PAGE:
[ hahr-kuhn ]
/ ˈhɑr kən /
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verb (used without object)
Literary. to give heed or attention to what is said; listen.
verb (used with object)
Archaic. to listen to; hear.
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Origin of hearken
OTHER WORDS FROM hearkenheark·en·er, noun
Dictionary.com Unabridged Based on the Random House Unabridged Dictionary, © Random House, Inc. 2023
How to use hearken in a sentence
And they have not hearkened to me: nor inclined their ear: but have hardened their neck, and have done worse than their fathers.
I attended, and hearkened; no man speaketh what is good, there is none that doth penance for his sin, saying: What have I done?
My God will cast them away, because they hearkened not to him: and they shall be wanderers among the nations.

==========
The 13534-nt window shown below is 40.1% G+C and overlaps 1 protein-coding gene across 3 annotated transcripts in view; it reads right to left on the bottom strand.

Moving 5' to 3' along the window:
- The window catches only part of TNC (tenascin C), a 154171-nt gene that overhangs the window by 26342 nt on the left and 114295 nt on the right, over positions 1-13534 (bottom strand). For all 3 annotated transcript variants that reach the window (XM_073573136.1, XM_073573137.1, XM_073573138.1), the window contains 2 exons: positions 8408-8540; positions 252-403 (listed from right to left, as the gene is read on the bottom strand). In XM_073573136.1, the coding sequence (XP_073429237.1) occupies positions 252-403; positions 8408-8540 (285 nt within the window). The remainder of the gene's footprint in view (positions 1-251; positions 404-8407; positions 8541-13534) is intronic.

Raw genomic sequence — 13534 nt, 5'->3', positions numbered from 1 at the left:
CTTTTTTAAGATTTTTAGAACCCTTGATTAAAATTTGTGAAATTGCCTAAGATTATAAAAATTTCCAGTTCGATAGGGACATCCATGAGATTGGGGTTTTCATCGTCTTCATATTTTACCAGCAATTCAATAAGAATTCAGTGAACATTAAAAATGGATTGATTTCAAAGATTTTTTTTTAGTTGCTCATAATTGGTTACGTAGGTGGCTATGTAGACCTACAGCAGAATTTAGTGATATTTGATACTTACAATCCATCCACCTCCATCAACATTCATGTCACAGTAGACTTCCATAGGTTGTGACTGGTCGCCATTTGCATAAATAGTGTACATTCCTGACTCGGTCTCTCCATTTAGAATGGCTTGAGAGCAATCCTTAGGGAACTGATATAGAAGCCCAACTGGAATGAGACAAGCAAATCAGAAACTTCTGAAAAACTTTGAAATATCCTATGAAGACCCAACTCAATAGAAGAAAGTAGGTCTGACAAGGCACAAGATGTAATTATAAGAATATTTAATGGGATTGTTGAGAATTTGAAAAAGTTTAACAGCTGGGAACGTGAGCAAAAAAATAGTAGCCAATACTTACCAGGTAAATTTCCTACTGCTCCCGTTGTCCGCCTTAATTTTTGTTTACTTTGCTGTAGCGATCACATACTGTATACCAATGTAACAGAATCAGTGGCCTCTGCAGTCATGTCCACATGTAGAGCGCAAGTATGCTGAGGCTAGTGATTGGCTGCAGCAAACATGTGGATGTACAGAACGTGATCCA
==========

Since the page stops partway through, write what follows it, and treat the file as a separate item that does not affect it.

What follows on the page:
Thereat were the Icelanders witnesses and hearkened to the fair singing and the ringing of bells.
And then she told me, as we sat by the fire and hearkened to the rising gusts, of how this change had fallen upon my uncle.The Works of Robert Louis Stevenson, Volume XXI|Robert Louis Stevenson
British Dictionary definitions for hearken
sometimes US harken
/ (ˈhɑːkən) /
archaic to listen to (something)
Derived forms of hearkenhearkener, noun
Word Origin for hearken
Old English heorcnian; see hark
Collins English Dictionary - Complete & Unabridged 2012 Digital Edition © William Collins Sons & Co. Ltd. 1979, 1986 © HarperCollins Publishers 1998, 2000, 2003, 2005, 2006, 2007, 2009, 2012